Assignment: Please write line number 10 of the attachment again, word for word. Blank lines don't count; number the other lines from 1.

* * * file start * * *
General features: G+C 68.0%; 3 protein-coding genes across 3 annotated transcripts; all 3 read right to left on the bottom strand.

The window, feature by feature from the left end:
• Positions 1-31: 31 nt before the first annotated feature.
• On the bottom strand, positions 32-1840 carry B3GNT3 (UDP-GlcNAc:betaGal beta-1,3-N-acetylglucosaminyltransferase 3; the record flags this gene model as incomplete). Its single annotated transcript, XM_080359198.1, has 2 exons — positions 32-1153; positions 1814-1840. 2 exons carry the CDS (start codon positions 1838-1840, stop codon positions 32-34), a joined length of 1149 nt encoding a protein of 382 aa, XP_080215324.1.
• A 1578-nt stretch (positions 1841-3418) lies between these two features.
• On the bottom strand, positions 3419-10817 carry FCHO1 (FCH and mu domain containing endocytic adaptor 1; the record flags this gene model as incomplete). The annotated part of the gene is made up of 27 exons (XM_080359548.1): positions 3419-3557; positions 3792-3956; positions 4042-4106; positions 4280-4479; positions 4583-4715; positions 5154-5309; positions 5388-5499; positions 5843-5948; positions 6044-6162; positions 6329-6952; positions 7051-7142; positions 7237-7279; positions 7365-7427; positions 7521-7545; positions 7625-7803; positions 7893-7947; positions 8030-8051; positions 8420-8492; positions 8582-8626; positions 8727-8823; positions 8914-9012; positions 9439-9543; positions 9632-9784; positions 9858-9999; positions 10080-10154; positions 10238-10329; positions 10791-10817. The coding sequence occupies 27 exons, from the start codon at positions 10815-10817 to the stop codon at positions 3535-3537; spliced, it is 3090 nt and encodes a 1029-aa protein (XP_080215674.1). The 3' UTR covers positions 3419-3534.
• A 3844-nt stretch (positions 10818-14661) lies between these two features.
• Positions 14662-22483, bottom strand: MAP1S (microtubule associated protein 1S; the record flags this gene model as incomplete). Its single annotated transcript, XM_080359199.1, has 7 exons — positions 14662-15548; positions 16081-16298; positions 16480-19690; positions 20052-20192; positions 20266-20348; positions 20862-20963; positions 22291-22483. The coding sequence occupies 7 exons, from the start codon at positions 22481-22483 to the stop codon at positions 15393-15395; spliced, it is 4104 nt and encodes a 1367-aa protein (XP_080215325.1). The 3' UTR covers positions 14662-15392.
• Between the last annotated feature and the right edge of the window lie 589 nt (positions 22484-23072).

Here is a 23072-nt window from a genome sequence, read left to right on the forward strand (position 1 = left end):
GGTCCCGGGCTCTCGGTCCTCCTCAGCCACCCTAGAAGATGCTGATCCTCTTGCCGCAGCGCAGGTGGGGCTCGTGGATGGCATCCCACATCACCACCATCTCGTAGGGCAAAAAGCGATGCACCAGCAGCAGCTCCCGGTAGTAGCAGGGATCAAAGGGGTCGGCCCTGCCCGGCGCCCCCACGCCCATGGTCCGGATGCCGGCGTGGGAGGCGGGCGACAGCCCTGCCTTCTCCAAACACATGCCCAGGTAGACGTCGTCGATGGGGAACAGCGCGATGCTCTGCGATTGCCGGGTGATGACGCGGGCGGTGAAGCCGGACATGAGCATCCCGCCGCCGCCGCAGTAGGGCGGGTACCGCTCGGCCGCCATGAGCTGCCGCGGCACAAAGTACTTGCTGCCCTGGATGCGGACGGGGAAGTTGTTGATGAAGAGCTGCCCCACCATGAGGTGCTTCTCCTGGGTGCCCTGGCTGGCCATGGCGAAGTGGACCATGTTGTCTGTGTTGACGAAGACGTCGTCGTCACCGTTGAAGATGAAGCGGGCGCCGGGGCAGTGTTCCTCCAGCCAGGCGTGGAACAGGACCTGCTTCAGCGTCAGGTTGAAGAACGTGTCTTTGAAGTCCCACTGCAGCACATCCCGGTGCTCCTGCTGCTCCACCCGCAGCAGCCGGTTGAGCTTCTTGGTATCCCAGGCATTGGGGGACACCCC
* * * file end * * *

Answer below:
Here is a 23072-nt window from a genome sequence, read left to right on the forward strand (position 1 = left end):